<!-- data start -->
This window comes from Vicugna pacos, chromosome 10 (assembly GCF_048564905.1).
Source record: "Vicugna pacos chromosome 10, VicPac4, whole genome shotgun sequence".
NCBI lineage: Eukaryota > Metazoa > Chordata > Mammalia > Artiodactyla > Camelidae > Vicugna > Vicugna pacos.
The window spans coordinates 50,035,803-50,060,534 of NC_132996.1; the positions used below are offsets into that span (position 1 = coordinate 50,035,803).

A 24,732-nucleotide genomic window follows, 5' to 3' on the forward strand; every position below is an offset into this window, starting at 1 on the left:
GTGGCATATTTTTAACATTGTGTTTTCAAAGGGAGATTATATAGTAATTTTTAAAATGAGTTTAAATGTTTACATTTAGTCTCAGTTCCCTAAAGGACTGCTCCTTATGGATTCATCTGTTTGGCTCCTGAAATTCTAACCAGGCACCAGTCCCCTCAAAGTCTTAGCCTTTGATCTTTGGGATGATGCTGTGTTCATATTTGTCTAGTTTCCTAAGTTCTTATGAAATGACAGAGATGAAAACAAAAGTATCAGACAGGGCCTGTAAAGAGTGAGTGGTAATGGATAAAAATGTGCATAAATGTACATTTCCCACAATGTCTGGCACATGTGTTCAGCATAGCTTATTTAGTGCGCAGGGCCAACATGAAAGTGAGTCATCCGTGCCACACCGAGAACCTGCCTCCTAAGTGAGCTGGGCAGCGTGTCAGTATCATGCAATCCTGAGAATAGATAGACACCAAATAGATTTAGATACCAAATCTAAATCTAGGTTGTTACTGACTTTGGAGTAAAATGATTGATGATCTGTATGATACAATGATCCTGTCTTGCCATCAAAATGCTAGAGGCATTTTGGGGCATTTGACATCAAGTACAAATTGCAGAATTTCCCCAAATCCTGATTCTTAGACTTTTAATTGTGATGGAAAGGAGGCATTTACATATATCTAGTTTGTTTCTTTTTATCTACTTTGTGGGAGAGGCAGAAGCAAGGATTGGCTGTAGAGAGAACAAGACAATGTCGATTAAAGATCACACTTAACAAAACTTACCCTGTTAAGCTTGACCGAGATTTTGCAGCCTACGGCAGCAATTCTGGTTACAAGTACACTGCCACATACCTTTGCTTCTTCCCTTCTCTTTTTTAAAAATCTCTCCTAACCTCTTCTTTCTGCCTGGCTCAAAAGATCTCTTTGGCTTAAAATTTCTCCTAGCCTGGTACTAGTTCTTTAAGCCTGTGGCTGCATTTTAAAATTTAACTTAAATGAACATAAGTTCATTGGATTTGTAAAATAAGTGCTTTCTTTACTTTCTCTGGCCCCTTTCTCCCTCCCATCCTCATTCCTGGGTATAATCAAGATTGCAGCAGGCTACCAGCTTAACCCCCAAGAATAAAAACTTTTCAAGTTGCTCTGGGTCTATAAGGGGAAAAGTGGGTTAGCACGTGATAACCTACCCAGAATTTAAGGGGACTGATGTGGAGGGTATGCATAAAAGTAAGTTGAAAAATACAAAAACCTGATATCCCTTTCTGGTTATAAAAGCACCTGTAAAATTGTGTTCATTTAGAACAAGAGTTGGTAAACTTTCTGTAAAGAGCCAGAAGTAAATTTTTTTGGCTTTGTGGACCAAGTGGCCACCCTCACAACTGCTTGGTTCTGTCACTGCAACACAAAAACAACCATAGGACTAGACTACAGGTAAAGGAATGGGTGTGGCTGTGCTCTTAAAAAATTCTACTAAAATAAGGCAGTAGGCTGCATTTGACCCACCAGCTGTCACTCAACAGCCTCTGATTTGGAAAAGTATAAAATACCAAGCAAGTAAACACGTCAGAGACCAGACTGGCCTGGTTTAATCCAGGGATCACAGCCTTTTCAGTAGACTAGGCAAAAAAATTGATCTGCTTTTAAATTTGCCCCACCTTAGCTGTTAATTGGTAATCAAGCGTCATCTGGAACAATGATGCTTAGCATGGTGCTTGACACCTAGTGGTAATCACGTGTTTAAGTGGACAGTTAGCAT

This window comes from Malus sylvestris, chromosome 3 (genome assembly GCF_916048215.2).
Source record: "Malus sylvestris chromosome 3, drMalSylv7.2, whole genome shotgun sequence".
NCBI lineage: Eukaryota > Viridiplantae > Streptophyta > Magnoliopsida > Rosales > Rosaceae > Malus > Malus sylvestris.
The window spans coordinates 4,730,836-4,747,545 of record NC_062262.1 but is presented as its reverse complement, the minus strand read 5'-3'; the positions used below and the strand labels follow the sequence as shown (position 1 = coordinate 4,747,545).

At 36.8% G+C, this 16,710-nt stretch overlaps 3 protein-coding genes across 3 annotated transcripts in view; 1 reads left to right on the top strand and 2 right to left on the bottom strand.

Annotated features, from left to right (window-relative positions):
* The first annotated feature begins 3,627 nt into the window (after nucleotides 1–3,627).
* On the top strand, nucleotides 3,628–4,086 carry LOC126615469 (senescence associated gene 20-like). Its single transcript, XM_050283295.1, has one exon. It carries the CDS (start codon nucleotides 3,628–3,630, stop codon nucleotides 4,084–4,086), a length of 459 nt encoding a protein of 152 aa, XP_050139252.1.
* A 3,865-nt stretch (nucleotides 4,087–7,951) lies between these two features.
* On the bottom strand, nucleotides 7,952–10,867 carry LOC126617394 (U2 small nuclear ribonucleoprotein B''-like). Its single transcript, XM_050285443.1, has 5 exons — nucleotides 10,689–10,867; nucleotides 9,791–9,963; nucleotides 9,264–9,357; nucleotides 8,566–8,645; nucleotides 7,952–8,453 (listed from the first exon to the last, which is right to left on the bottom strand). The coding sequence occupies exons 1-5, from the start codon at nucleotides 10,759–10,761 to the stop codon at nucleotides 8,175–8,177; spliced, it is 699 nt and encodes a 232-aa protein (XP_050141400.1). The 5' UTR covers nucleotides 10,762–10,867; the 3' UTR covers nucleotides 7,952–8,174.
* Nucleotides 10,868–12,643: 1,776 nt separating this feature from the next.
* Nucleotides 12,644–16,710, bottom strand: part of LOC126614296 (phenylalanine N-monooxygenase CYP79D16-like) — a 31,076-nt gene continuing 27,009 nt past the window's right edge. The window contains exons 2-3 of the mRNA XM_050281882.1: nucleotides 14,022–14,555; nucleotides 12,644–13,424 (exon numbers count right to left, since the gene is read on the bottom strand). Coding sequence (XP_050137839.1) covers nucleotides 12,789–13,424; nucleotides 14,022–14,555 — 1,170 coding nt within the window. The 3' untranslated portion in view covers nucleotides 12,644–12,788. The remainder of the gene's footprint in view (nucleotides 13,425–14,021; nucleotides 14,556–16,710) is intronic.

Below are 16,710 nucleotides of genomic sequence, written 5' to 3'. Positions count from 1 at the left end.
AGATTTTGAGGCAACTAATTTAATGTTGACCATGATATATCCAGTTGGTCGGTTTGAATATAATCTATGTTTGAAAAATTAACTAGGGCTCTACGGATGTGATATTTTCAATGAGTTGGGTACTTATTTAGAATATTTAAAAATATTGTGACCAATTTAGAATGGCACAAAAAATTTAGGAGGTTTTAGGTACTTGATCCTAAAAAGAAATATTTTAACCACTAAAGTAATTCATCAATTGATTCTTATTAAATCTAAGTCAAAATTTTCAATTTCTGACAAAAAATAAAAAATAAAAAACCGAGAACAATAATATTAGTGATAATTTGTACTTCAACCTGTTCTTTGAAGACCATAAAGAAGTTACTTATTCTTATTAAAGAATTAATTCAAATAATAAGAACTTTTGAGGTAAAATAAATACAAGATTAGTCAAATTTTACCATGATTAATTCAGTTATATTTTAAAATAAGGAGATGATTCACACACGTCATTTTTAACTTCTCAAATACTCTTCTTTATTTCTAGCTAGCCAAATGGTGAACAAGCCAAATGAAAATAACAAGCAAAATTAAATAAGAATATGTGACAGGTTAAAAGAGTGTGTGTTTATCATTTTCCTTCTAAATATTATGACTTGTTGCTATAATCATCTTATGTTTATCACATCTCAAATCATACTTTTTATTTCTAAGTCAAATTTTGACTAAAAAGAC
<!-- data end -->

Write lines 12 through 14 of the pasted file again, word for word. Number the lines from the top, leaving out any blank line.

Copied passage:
Annotated features, from left to right (window-relative positions):
* The first annotated feature begins 3,627 nt into the window (after nucleotides 1–3,627).
* On the top strand, nucleotides 3,628–4,086 carry LOC126615469 (senescence associated gene 20-like). Its single transcript, XM_050283295.1, has one exon. It carries the CDS (start codon nucleotides 3,628–3,630, stop codon nucleotides 4,084–4,086), a length of 459 nt encoding a protein of 152 aa, XP_050139252.1.